Joe Kindred  
Yeah, absolutely. I think a lot of people talk about the restaurant business and how hard we’ve been hit. And obviously, that’s very true. But you also have to think about the bars, and I think even more importantly, you got to think about the hotels. I mean, because with the restaurant, your vodka isn’t going bad, your frozen, whatever you have in your freezer isn’t going bad, but with a hotel, that money, there’s nothing you can do. I think their industry really got hit hard. But I always like to give a shout out to Mariano from the Davidson Village Inn, they do a tremendous job. And as far as local restaurants, we love Joe Douglas from 131 Main and what he brings to the table as well as John Dressler. He’s been a business mentor to Katy and I and really helped us kind of navigate some new projects that are on the horizon. And then as far as our kind of even smaller, Cornelius or Davidson restaurants we really love Pho Nam. We think they do a phenomenal job. But yeah, I would say those are the ones I can think of really quick off the top of my head. How about you, Katy?

Katy Kindred  
Yeah, you hit a lot of the ones that I love. I mean, we love our Davidson community. Aside from restaurants, there’s also just such incredible businesses like Elisabeth Rose Stationery is amazing. It’s such a beautiful space and she does incredible work. Main Street Books is awesome. They are just salt of the earth and our kids just absolutely love going in there. The Village Store has just always been such great neighbors to us. Gosh, I don’t know, like Flatiron, we love those guys. It’s such a great community. So, we definitely love when folks come in to Davidson and just spend the day walking around and enjoying a lot of those different shops before they come to dinner. It makes us very proud because we know our neighbors are so amazing. And you know, they all come from a place of like love and integrity and love for community and it’s just a really, really special place. So, I want to give a shout out to our Davidson friends.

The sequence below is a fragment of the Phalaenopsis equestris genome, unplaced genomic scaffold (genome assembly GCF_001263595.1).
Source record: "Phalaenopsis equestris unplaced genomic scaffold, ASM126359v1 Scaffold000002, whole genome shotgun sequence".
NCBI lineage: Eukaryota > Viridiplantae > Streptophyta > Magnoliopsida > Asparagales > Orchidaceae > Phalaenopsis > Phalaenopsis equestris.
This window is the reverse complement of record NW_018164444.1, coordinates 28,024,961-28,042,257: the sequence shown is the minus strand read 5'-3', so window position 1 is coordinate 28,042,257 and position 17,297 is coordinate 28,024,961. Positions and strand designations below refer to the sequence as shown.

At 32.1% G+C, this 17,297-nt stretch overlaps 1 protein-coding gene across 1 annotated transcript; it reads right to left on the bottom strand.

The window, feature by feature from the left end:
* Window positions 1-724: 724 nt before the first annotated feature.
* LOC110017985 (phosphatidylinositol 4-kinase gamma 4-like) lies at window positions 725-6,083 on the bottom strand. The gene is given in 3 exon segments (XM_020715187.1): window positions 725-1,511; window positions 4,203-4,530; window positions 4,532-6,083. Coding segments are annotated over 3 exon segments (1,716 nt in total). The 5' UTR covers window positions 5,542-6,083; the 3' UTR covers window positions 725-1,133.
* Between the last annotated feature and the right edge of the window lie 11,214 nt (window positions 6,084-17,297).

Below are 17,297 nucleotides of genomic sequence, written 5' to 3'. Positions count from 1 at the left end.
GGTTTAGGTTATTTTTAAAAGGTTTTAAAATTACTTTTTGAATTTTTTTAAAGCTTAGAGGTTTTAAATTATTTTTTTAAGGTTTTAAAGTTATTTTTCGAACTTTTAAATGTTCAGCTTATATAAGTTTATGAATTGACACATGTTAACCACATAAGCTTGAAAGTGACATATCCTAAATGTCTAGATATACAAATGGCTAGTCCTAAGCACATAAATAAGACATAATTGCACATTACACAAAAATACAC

Jeff  
I love that. Yeah, Davidson has so many lovely small businesses. A few of them that you mentioned have been mentioned by previous guests as well. Elisabeth Rose was mentioned, I forget which guest though. I think it was Carrie Uehlein, one of the doctors at Davidson Veterinary Hospital was a guest. Main Street Books has been mentioned. Of course, 131 Main, one of the staples of the area for sure. Oh, go ahead.

Katy Kindred  
Well, I was just gonna say kind of special little like for all of us here in the Lake Norman area, we all kind of appreciate the benefits and the lovely parts of living in this small community. But our daughters, Liz and my daughter and Gemini’s daughter are the same age. And so, like our daughter Alba, our oldest will run, you know behind Main Street on that little like brick path that runs the length of Main Street, she’ll run down to that park behind Summit and meet Liz’s daughter. And they’ll play and climb trees and like run in and out getting juice boxes from the stationery store run down to Kindred steal some milk bread and go climb trees together. And I was just like, is this not the best? Like this is exactly why you live in a small town.

Jeff  
It’s like out of a movie, right?

Katy Kindred  
Yeah, it really is. But I mean, we know their family intimately. They’re really good people. So just little anecdote about them.

Jeff